Tzatziki

 
kelly-neil-558227-unsplash.jpg
 

It’s time. Harvest. My arms overfill each time I walk through the vegetable garden, which is each day. It’s that time of year, when everything is voluptuous and a bit wild. A short row of bush beans is excitable and wishes me good luck with all the beans. Constellations of cherry tomatoes in and around each bed; they hide too. The zucchini, well you know. Peas, I can’t keep up and now most of you are swollen on the vine. But I love it. Beets and their greens, kale soldiers, chive fountains, basil and mint draping over it all. My favorite garden motion, tugging the hair of the carrots and twisting them up and into the lit world.

And then there are the cucumbers. Only a single plant this year, since I have learned that one happy cucumber plant can get overwhelmingly fruitful. Now that it’s mid-August our vine produces at least a single cucumber each day; that’s a lot of cucumbers, even for a family that loves them. Beyond pickling and slicing them into salads, I am always looking for ways to make most of our cucumber harvest.

Tzatziki, a cucumber and yogurt sauce, does the seasonal trick, since most of the foods (like grilled fish or meat, or fresh vegetables) it pairs well with are the foods of summer. Rooted in Greece, tzatziki is a traditional accompaniment to falafel, gyros, kabobs, baked potatoes, vegetable and pita platters, and is a refreshing partner to spicy dishes. If anything, this dish is fun and uplifting to pronounce.

I encourage you, especially this time of year, to build your meals around these seasonal aspects. Build around a seasonal sauce, such as this one. Why not?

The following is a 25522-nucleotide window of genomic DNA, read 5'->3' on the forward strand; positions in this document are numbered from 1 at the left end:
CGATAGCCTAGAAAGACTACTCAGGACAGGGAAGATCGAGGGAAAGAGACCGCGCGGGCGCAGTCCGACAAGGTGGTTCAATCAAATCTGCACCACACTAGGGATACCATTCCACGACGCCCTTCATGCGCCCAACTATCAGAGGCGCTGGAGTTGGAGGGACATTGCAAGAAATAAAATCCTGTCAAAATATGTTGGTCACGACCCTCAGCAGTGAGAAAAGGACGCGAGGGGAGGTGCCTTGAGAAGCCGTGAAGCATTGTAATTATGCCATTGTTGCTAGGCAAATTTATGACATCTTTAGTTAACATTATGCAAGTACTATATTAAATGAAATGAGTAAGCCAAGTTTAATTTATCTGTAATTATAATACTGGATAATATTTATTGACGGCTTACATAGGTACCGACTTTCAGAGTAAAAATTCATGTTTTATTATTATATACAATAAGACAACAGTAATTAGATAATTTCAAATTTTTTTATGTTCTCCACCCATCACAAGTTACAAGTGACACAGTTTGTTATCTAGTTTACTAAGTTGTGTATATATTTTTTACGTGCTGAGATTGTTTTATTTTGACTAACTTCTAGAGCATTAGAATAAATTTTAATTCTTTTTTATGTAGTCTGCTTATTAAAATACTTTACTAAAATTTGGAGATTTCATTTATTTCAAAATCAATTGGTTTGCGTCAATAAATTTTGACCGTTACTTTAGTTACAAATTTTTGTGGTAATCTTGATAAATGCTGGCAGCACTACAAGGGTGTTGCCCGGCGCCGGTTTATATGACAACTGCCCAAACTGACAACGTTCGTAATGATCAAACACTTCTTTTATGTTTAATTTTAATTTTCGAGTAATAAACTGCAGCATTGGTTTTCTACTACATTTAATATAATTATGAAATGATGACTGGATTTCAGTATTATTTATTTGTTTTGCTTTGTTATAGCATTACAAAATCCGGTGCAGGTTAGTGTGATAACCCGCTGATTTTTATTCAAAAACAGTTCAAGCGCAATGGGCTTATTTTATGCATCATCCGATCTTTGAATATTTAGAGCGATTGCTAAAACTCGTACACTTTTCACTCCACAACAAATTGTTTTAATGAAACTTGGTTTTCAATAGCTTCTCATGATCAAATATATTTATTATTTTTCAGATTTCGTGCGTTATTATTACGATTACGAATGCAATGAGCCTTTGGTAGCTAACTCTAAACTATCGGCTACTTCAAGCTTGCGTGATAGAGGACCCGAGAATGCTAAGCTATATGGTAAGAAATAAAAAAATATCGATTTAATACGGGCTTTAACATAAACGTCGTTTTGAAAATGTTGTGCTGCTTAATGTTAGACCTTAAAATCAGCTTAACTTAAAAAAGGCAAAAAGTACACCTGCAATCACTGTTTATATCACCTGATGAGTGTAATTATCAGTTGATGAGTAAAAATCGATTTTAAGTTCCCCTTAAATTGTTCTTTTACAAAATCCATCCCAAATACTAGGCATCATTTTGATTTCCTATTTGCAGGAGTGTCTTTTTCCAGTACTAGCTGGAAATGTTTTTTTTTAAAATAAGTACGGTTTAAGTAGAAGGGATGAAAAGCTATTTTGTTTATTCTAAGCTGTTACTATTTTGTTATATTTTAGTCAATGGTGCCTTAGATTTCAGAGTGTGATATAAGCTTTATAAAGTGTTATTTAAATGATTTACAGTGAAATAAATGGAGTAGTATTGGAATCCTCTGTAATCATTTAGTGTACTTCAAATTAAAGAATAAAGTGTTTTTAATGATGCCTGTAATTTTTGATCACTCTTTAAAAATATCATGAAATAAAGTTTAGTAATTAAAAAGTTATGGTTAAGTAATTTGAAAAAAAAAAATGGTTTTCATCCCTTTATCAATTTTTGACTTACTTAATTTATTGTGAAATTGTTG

Tzatziki

Makes about 2-3 cups

MARKET LIST

1 large English-style cucumber
Kosher or sea salt and black pepper
2 cups Greek-style yogurt (thick, and preferably whole-milk)
1-2 garlic cloves
Fresh lemon juice (1 tablespoon)
Fresh mint or dill (about 2 tablespoons)
Sugar
Extra virgin olive oil (optional)
Ground paprika (optional)

Salting Cucumber

Peel, seed (if necessary), and dice 1 large English-style cucumber. Place the cucumber into a fine-mesh strainer over a bowl and sprinkle over 1 tablespoon kosher or sea salt. Let the cucumber sit for 15-30 minutes, allowing the salt to draw the moisture (and any bitterness) out.

Meanwhile, stir together in a medium bowl: 2 cups Greek-style yogurt (thick, and preferably whole-milk), 1-2 garlic cloves (minced or finely grated), 1 tablespoon of fresh lemon juice, about 2 tablespoons of fresh mint or dill (chopped), a pinch of sugar and a twist of black pepper.

Coming Together

Once the cucumber has relaxed pat it dry with paper towels, or gently squeeze it in a paper towel, removing any excess moisture. Stir the cucumber into the yogurt mixture and taste for further kosher or sea salt, or any other flavors. To serve, drizzle over some extra virgin olive oil (optional) and dust over some ground paprika (optional). Serve immediately, or chilled from the fridge.